NEW FOIA Reforms: A Chance to Shine Some Light on Scientology's IRS Tax Exemption

Discussion in 'Leaks & Legal' started by AnonLover, Dec 4, 2014.

  1. AnonLover Member

    Recap of the crucial points:

    The speaker named Mr. Blum covers the important issues. He's a well known open government advocate from @SunshineInGov

    Most of the questions asked by congress critters were dumb and uninformed, except for Elijah Cummings (black dude who is a co-sponsor of the bill). The chairman (Meadows) was painfully clueless most of the time.

    The woman speaker (Nisbet) drug a bunch of high-level administrative issues into the discussion that weren't even targeted in the legislation for readdress. This was a major disappointment because her input seems likely to derail things if she submits additional recommendations.

    The congressional record is open for five more days for other congress critters to submit written remarks or questions.
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  2. AnonLover Member

    The House Bill HR653 for FOIA Reforms has picked up three new cosponsors, all Republican, since the hearing on Friday:

    DesJarlais, Scott [R-TN4]
    Farenthold, Blake [R-TX27]
    Guinta, Frank [R-NH1]
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  3. AnonLover Member

    Ruh roh. Opposition to the best part of the proposed FOIA reforms (the 25yr sunset rule on certain exemptions) has reared its ugly head.

    FEDERAL AGENCIES: Subtle push against FOIA bill begins in administrative branch
    This is the same bullshit excuse Sen. Rockefeller tried to use in his 11th hour cock block last year, but got shot down as a non-issue.

    Fortunately, the Senate has already passed their version of 2015 bill. But as noted upstream, the House of Reps is still stewing on their version. For US citizens that care to harpoon this, the relevant subcommittee members that still have control of the House's bill are listed here:

    They hail from these states: NC, SC, GA, MI, WI, OH, MA, CO, KY, VA, NY, DC, MO and Virgin Islands.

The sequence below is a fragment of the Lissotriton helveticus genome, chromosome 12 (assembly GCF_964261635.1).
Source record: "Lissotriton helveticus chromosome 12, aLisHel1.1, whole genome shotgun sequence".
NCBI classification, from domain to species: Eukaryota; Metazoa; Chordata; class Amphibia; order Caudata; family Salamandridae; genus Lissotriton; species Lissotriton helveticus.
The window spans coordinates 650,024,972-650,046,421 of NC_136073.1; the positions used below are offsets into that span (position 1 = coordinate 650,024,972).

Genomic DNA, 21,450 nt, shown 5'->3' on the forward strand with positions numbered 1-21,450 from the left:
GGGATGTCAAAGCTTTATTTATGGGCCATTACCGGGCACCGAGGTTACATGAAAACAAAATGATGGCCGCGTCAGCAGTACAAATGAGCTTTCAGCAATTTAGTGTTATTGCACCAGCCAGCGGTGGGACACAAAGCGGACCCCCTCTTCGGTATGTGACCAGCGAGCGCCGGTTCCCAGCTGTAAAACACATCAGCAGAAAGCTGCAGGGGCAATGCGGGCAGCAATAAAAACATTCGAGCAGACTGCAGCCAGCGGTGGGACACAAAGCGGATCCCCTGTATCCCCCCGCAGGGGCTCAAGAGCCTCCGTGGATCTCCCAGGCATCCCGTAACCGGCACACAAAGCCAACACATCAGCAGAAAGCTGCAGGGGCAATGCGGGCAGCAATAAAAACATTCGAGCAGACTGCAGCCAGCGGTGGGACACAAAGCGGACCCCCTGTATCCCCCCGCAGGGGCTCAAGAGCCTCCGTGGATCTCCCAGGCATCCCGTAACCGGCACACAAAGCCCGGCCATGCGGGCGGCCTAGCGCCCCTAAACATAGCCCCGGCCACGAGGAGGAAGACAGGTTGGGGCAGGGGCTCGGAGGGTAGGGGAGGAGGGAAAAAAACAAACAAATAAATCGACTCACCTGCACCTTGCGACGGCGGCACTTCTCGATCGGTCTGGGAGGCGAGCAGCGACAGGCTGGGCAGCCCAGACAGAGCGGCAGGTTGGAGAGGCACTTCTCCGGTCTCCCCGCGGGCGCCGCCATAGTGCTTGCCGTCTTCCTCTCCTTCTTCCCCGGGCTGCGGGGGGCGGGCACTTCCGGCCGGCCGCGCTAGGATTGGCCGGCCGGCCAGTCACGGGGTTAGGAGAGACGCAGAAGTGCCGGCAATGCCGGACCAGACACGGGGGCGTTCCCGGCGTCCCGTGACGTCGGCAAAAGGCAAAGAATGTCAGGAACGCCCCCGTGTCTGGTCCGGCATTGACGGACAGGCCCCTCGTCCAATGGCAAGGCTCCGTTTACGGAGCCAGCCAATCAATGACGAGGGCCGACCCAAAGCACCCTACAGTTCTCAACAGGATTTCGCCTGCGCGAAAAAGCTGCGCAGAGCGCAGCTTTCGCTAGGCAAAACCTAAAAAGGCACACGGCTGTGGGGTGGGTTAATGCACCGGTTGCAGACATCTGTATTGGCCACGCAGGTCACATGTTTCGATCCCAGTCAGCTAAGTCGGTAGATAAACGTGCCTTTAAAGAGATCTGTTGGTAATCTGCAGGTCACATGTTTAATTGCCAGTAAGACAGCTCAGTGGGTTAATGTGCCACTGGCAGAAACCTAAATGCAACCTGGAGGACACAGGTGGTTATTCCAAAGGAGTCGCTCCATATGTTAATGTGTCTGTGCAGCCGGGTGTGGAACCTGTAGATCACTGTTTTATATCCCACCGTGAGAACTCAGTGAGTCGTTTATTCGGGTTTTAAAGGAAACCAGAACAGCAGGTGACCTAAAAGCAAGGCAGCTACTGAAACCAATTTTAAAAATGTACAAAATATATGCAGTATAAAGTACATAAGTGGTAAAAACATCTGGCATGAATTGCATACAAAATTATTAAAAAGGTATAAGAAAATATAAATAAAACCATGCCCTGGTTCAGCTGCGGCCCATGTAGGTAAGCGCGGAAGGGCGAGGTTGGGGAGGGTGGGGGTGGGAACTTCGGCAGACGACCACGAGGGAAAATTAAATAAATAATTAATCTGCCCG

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  4. Disambiguation Global Moderator

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  5. AnonLover Member

    Despite what seemed like a lot of useless chatter and wheel spinning in the House subcommittee hearing, the HR653 bill picked up 6 more sponsors as of the most recent congressional record update (March 4th), so that's a real good sign. Here's the full list of current sponsors of the House bill (11 GOP, 4 Dem):

    Rep Issa, Darrell E. [R-CA49] - introduced 2/2/2015
    Rep Allen, Rick W. [R-GA12] - 3/4/2015
    Rep Bucshon, Larry [R-IN8] - 3/4/2015
    Rep Byrne, Bradley [R-AL1] - 3/4/2015
    Rep Carter, Earl L. "Buddy" [R-GA1] - 3/4/2015
    Rep Connolly, Gerald E. [D-VA11] - 2/24/2015
    Rep Cummings, Elijah E. [D-MD7] - introduced 2/2/2015
    Rep DesJarlais, Scott [R-TN4] - 2/27/2015
    Rep Farenthold, Blake [R-TX27] - 2/27/2015
    Rep Franks, Trent [R-AZ8] - 3/4/2015
    Rep Guinta, Frank C. [R-NH1] - 2/27/2015
    Rep Norton, Eleanor Holmes [D-DC] - 2/24/2015
    Rep Quigley, Mike [D-IL5] - 2/2/2015
    Rep Sessions, Pete [R-TX32] - 3/4/2015
    Rep Tipton, Scott R. [R-CO3] - 3/4/2015

    For the time being, only selective harpoons can be effectively launched *IF* your Reps are in the right places: primarily the relevant subcommittee members need urged to move HR653 forward. Or secondarily, urge reps on the Oversight committee to do whatever they can make sure the bill comes to the House floor for a vote.

    Unlike Senators who tend to have a contact form on their website open to everyone, House Reps require your address and only respond to their constituents. So check these lists of committee / subcommittee members to see if you have someone in the right place:

    Full committee:
    Relevant subcommittee:

    Got a congress critter on one of the above lists? Click thru to their website, find their "contact me" form and fire away. Alternatively, if your Reps aren't in the right places the congress critters who matter can be hit with soft 'poons via their twitter accounts. The key ones to hit are @RepMarkMeadows (subcommittee chairman), @jasoninthehouse (committee chairman), @GOPoversight and @OversightDems (committee groups). If I get a chance, I'll pull a full list of Oversight Committee twitter handles for easier twitfag pooning in bulk.
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  6. AuntAnonymous Member

    If I was a citizen of there, I would go thru these lists and harpoon away.
    You've done a lot of work in this thread and are obviously a smarty-pants.
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  7. AnonLover Member

    It's the first day of Sunshine Week, a celebration of the FOIA legislation. And House Republicans continue to jump on the FOIA Reform bill like flies on shit!

    From H.R. 653: FOIA Act: